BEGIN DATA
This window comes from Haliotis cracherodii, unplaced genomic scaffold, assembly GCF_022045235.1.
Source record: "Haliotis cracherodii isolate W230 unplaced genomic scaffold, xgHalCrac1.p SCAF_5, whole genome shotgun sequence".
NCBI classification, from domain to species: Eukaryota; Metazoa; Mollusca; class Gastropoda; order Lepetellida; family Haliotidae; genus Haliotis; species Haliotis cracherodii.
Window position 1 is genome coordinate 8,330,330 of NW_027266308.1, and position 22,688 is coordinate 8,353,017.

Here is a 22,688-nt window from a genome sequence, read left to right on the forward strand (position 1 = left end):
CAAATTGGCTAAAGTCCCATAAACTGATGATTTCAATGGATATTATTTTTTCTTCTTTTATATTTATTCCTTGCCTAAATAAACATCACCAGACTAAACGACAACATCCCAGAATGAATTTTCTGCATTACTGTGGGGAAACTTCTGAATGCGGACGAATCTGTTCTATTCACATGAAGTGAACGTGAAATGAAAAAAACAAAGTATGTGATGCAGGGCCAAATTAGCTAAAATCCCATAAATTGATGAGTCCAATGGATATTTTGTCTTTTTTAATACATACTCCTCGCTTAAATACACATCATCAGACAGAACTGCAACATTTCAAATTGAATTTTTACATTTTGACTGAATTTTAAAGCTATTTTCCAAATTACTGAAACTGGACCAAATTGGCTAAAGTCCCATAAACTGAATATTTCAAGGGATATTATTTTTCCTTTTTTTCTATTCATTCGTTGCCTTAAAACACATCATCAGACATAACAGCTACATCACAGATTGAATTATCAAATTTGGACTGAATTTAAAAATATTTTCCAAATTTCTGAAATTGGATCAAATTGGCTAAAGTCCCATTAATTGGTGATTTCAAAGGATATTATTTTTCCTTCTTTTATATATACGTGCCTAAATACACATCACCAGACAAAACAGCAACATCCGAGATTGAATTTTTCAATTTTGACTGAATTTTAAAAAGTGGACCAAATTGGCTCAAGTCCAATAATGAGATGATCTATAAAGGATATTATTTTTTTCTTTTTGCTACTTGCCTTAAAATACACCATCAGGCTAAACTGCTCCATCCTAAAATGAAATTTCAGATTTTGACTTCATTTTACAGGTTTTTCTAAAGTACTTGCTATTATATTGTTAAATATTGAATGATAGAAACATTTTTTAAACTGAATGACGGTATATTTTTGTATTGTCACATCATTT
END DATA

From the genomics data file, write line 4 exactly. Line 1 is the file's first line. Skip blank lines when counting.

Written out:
Window position 1 is genome coordinate 8,330,330 of NW_027266308.1, and position 22,688 is coordinate 8,353,017.